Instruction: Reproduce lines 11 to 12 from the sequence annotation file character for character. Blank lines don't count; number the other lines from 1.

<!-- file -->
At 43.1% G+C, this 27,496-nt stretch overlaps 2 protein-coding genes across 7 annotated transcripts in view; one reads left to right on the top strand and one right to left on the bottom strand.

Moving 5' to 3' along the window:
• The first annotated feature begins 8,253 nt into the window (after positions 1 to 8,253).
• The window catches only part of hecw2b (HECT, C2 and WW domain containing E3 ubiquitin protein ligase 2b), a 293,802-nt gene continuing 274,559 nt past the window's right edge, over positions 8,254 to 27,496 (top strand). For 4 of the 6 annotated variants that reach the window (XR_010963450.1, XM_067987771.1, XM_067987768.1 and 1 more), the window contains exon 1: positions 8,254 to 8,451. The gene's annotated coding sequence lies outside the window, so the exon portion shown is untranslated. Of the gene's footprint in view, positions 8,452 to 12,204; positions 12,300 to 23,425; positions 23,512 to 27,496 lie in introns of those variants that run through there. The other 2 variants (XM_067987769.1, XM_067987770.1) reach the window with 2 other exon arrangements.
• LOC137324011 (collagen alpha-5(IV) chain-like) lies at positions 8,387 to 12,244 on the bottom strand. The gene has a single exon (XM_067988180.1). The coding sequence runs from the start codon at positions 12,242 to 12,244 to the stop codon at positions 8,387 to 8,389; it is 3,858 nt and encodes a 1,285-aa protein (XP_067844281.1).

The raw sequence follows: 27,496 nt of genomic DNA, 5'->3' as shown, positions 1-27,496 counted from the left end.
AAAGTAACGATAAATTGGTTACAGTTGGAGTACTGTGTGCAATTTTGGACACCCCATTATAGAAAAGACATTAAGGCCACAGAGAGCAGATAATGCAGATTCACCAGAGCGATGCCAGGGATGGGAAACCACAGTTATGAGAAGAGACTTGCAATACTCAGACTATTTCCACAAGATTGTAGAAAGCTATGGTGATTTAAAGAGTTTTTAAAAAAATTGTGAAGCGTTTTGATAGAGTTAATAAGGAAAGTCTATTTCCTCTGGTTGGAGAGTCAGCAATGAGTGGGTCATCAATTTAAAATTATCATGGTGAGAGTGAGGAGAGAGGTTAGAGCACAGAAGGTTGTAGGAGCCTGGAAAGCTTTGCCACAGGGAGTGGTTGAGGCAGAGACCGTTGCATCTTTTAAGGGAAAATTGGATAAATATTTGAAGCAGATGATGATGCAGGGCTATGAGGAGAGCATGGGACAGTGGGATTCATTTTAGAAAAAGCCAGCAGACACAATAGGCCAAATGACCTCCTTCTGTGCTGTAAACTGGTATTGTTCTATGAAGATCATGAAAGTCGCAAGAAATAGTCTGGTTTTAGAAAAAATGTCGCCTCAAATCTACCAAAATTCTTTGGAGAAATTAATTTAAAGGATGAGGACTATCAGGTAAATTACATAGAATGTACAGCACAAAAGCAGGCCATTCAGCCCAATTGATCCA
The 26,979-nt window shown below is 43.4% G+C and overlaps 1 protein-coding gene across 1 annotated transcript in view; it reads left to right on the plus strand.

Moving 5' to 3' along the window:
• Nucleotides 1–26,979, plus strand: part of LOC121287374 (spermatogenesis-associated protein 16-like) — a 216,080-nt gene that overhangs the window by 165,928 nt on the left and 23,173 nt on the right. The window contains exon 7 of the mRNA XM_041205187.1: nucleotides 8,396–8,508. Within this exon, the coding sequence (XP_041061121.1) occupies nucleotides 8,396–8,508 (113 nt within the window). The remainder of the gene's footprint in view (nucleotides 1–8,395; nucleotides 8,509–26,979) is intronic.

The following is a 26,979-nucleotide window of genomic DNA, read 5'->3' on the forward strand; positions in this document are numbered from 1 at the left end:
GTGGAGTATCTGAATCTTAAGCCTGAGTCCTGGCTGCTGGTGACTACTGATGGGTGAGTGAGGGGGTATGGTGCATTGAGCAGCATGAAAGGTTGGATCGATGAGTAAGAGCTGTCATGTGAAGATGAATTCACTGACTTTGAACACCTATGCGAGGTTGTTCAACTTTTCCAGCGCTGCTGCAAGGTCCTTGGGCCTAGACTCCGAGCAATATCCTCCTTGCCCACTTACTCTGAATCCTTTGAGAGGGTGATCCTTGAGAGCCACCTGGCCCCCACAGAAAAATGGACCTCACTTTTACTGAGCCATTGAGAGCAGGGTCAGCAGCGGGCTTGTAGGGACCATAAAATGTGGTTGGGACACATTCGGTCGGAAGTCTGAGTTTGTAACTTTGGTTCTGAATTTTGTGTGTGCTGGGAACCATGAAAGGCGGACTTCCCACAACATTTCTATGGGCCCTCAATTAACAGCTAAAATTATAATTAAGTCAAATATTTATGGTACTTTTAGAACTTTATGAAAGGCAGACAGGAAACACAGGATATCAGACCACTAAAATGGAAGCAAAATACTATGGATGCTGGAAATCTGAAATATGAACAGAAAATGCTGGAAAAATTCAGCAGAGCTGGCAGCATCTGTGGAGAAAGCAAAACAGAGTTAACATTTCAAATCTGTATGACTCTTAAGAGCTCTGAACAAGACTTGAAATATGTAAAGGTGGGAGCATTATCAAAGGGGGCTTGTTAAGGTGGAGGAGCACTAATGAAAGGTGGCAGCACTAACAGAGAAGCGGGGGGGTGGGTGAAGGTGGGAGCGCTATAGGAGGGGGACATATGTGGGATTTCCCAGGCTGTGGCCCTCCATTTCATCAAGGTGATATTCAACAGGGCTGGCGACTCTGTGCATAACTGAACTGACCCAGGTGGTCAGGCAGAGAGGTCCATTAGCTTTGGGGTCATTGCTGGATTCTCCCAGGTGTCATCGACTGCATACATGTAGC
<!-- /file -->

The following is a 26,979-nucleotide window of genomic DNA, read 5'->3' on the forward strand; positions in this document are numbered from 1 at the left end:
GTGGAGTATCTGAATCTTAAGCCTGAGTCCTGGCTGCTGGTGACTACTGATGGGTGAGTGAGGGGGTATGGTGCATTGAGCAGCATGAAAGGTTGGATCGATGAGTAAGAGCTGTCATGTGAAGATGAATTCACTGACTTTGAACACCTATGCGAGGTTGTTCAACTTTTCCAGCGCTGCTGCAAGGTCCTTGGGCCTAGACTCCGAGCAATATCCTCCTTGCCCACTTACTCTGAATCCTTTGAGAGGGTGATCCTTGAGAGCCACCTGGCCCCCACAGAAAAATGGACCTCACTTTTACTGAGCCATTGAGAGCAGGGTCAGCAGCGGGCTTGTAGGGACCATAAAATGTGGTTGGGACACATTCGGTCGGAAGTCTGAGTTTGTAACTTTGGTTCTGAATTTTGTGTGTGCTGGGAACCATGAAAGGCGGACTTCCCACAACATTTCTATGGGCCCTCAATTAACAGCTAAAATTATAATTAAGTCAAATATTTATGGTACTTTTAGAACTTTATGAAAGGCAGACAGGAAACACAGGATATCAGACCACTAAAATGGAAGCAAAATACTATGGATGCTGGAAATCTGAAATATGAACAGAAAATGCTGGAAAAATTCAGCAGAGCTGGCAGCATCTGTGGAGAAAGCAAAACAGAGTTAACATTTCAAATCTGTATGACTCTTAAGAGCTCTGAACAAGACTTGAAATATGTAAAGGTGGGAGCATTATCAAAGGGGGCTTGTTAAGGTGGAGGAGCACTAATGAAAGGTGGCAGCACTAACAGAGAAGCGGGGGGGTGGGTGAAGGTGGGAGCGCTATAGGAGGGGGACATATGTGGGATTTCCCAGGCTGTGGCCCTCCATTTCATCAAGGTGATATTCAACAGGGCTGGCGACTCTGTGCATAACTGAACTGACCCAGGTGGTCAGGCAGAGAGGTCCATTAGCTTTGGGGTCATTGCTGGATTCTCCCAGGTGTCATCGACTGCATACATGTAGC